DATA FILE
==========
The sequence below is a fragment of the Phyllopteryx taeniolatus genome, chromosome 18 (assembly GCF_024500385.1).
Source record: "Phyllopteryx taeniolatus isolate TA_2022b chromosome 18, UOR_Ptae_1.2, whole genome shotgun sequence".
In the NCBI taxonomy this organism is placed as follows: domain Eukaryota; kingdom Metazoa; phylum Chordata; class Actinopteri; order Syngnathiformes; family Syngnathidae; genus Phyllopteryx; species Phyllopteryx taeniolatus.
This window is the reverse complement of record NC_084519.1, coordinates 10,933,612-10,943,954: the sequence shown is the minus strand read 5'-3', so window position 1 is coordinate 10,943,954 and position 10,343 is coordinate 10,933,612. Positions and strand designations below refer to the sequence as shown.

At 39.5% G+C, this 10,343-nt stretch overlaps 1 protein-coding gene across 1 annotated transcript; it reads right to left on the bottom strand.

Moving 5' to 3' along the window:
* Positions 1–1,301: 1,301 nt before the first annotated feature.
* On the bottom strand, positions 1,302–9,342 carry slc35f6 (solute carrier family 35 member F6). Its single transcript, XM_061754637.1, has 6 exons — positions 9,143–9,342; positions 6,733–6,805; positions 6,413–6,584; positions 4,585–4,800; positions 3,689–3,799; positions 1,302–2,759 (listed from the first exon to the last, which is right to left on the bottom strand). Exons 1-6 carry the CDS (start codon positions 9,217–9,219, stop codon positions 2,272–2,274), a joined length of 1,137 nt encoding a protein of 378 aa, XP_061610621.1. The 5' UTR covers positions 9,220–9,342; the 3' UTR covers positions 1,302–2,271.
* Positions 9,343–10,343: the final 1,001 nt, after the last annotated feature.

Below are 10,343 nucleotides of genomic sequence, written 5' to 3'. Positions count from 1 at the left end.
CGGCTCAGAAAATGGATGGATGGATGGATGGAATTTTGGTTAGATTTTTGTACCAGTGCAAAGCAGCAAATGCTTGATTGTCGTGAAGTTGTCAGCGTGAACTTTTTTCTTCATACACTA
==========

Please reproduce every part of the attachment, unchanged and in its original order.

The sequence below is a fragment of the Phyllopteryx taeniolatus genome, chromosome 18 (assembly GCF_024500385.1).
Source record: "Phyllopteryx taeniolatus isolate TA_2022b chromosome 18, UOR_Ptae_1.2, whole genome shotgun sequence".
In the NCBI taxonomy this organism is placed as follows: domain Eukaryota; kingdom Metazoa; phylum Chordata; class Actinopteri; order Syngnathiformes; family Syngnathidae; genus Phyllopteryx; species Phyllopteryx taeniolatus.
This window is the reverse complement of record NC_084519.1, coordinates 10,933,612-10,943,954: the sequence shown is the minus strand read 5'-3', so window position 1 is coordinate 10,943,954 and position 10,343 is coordinate 10,933,612. Positions and strand designations below refer to the sequence as shown.

At 39.5% G+C, this 10,343-nt stretch overlaps 1 protein-coding gene across 1 annotated transcript; it reads right to left on the bottom strand.

Moving 5' to 3' along the window:
* Positions 1–1,301: 1,301 nt before the first annotated feature.
* On the bottom strand, positions 1,302–9,342 carry slc35f6 (solute carrier family 35 member F6). Its single transcript, XM_061754637.1, has 6 exons — positions 9,143–9,342; positions 6,733–6,805; positions 6,413–6,584; positions 4,585–4,800; positions 3,689–3,799; positions 1,302–2,759 (listed from the first exon to the last, which is right to left on the bottom strand). Exons 1-6 carry the CDS (start codon positions 9,217–9,219, stop codon positions 2,272–2,274), a joined length of 1,137 nt encoding a protein of 378 aa, XP_061610621.1. The 5' UTR covers positions 9,220–9,342; the 3' UTR covers positions 1,302–2,271.
* Positions 9,343–10,343: the final 1,001 nt, after the last annotated feature.

Below are 10,343 nucleotides of genomic sequence, written 5' to 3'. Positions count from 1 at the left end.
CGGCTCAGAAAATGGATGGATGGATGGATGGAATTTTGGTTAGATTTTTGTACCAGTGCAAAGCAGCAAATGCTTGATTGTCGTGAAGTTGTCAGCGTGAACTTTTTTCTTCATACACTA